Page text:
14 Dec 2021 - Thorsten
Psychedelic Post-Metal | Lay Bare Recordings, Consouling Sounds | Release date: 03 Dec 2021
What makes a record heavy? The riffs? The tuning? The low-end rumbling? No – it‘s the pauses! Why? Because if everything is only dark without any light, without any rest – then everything will become a blur at one point. And with Modder‘s new self-titled record that becomes pretty obvious as they are really good at creating dark moments with the necessary pauses to highlight the strength and heaviness of the sounds around those small gaps of fresh air.
The now-quintet from Ghent, Belgium is somewhat similar to bands like Indian or Sleep – sounds strange because of the different pace that both bands use in their songs? Indeed, but the riffs that Mathlovsky and fellow guitar player Maxime Rouquart are really heavy and remind the listener of the low-rumbling heaviness of an Indian song without the feisty, gnarly vocals in the background. However, the Chicago-veterans are usually a bit noisier whilst the Belgians are a tiny bit doomier and thus a bit more like Sleep in the sense that their riffs are heavy but are also sometimes dragged out a bit into swirling heights. Need an example? Listen to the near ten-minute opener ”Mount Frequency” which is able to reproduce the same riff and still repeat is quite often in different variations and spots within the soundscape. The riff is sometimes pushed in front of the swirling motif or it is pulled a bit to the back so that a certain shoegazey aspect is a bit more emphasized.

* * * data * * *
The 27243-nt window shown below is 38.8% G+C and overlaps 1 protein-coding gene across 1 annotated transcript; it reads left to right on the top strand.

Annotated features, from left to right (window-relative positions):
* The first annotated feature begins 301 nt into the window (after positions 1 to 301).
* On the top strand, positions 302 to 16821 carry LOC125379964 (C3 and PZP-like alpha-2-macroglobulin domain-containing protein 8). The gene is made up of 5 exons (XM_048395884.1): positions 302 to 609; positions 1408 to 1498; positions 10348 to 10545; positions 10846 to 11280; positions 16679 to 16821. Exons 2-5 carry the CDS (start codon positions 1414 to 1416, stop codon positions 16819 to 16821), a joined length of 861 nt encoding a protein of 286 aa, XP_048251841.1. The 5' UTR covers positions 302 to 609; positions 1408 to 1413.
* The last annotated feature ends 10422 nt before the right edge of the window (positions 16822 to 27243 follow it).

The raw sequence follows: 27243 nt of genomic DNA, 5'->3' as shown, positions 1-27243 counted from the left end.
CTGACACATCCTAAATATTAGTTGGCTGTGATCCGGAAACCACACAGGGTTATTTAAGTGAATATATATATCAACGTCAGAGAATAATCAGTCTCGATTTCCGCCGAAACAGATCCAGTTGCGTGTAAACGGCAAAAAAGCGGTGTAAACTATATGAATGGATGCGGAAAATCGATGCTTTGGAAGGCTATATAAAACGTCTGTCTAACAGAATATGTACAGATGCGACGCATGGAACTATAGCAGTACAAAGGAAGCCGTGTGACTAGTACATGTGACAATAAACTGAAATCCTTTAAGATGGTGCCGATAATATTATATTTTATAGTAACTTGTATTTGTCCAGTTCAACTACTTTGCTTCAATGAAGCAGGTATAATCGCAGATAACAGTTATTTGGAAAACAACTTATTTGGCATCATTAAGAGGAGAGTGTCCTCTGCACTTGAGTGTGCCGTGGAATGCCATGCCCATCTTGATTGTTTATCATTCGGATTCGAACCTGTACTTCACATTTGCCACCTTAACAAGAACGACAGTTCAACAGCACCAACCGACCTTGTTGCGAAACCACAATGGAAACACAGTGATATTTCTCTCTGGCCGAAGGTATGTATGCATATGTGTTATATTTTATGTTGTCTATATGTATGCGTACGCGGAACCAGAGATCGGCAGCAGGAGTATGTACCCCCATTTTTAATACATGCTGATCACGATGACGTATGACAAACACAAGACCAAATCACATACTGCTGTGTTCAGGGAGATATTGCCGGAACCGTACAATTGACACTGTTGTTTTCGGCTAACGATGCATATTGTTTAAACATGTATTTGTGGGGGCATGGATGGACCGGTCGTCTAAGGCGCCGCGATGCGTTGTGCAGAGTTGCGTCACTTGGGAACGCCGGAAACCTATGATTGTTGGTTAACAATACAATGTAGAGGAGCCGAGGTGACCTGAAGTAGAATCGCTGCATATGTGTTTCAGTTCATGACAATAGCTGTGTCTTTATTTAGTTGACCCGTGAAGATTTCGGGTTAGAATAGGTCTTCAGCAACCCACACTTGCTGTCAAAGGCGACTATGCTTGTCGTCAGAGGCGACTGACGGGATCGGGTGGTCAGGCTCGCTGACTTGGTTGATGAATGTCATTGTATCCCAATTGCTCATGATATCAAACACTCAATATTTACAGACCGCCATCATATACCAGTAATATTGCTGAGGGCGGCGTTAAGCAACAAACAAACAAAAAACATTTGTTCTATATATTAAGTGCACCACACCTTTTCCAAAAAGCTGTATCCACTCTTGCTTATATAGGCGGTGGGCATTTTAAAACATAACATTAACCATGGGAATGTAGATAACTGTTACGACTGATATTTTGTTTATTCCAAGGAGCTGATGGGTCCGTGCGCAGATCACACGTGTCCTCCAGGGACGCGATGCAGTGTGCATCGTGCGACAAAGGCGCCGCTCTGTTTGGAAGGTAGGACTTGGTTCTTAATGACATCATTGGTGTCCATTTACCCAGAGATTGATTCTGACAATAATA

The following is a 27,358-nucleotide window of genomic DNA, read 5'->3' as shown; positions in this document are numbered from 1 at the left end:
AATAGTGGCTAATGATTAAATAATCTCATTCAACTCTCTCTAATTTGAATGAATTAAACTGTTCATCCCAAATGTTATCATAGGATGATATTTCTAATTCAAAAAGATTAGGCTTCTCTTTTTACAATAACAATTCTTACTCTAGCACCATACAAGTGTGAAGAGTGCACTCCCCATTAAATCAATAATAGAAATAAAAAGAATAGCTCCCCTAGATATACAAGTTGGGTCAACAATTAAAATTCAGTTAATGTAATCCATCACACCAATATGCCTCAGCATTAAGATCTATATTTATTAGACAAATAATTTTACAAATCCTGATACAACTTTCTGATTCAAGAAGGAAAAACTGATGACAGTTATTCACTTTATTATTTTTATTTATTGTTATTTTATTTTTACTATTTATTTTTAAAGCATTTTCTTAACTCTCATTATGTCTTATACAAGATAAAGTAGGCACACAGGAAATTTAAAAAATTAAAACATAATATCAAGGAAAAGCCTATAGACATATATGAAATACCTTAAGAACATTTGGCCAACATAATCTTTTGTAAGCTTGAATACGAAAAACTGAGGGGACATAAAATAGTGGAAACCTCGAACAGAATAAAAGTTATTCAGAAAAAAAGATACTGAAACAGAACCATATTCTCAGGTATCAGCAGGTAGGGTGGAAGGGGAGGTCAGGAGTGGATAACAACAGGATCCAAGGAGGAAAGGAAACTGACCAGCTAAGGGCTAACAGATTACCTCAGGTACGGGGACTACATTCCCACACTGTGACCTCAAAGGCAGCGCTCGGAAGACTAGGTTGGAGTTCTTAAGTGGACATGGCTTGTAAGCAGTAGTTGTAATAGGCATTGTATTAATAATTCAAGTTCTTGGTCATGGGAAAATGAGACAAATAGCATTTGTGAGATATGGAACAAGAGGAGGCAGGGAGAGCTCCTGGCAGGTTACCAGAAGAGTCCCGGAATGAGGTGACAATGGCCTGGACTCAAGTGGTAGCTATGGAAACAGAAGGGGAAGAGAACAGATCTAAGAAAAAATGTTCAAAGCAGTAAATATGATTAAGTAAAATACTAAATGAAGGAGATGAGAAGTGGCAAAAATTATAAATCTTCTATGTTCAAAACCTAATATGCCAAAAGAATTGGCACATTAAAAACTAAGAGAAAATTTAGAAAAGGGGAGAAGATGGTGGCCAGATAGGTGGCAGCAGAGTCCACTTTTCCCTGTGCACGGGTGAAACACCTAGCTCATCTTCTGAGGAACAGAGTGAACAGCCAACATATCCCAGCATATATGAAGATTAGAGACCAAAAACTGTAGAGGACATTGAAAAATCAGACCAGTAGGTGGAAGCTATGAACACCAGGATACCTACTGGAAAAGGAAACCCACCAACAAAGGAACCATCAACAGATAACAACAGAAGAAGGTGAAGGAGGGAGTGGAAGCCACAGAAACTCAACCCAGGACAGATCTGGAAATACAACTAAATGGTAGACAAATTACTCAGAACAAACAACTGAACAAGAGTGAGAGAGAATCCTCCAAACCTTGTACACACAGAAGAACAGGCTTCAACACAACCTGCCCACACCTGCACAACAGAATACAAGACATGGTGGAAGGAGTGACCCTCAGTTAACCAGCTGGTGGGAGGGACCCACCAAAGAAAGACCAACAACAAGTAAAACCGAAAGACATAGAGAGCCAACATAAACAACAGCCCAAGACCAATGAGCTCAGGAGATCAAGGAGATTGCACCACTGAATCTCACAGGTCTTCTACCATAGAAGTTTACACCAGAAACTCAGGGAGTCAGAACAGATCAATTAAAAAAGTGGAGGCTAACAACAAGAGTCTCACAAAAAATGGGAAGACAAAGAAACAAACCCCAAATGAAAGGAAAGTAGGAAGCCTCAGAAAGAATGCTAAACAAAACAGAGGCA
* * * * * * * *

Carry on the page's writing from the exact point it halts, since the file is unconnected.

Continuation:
The soundscape is surely somewhere in the stoner/post-metal/doom spheres in the sense that the record is brilliant at repeating its structures and yet never getting boring at any point. It’s a bit like Fu Manchu on acid or Sunn O))) on speed. The audience’s senses are pushed into overload by the amazing work the band is giving us with their emphasis on speed to produce a kind of trance-like state.
When the tracks make those little tiny pauses, it is exactly then that one can witness how good the band is. In ”Spasm” that pause comes at roughly 3,5 minutes and everything quietens down and we only hear the synth with a few notes and a simple small guitar part. And then drummer Gregory Simmons (one of the two founding members of Modder) sets back in with a little galloping part in the background and one can see the song rising from the ground again. Like a monolith suddenly erupting from the desert right behind the little oasis in the desert that the lonely wandered just found after days of wandering through the sand-scapes longing for water and a shade. And this sudden eruption is only the bigger and harder because of the wanderer’s ability to really take it in now that he is relaxed and watered again. Before his arrival at the oasis he would have been to consumed by his thirst and strive to survive.
The band from Ghent releases their new record via Lay Bare Recordings and Consouling Sounds and we must congratulate both labels for releasing such a promising record! It will be really interesting to see where Modder is going with their style of songwriting and their special tuning. Their pauses are definitely already exquisite and defining their heavy sound!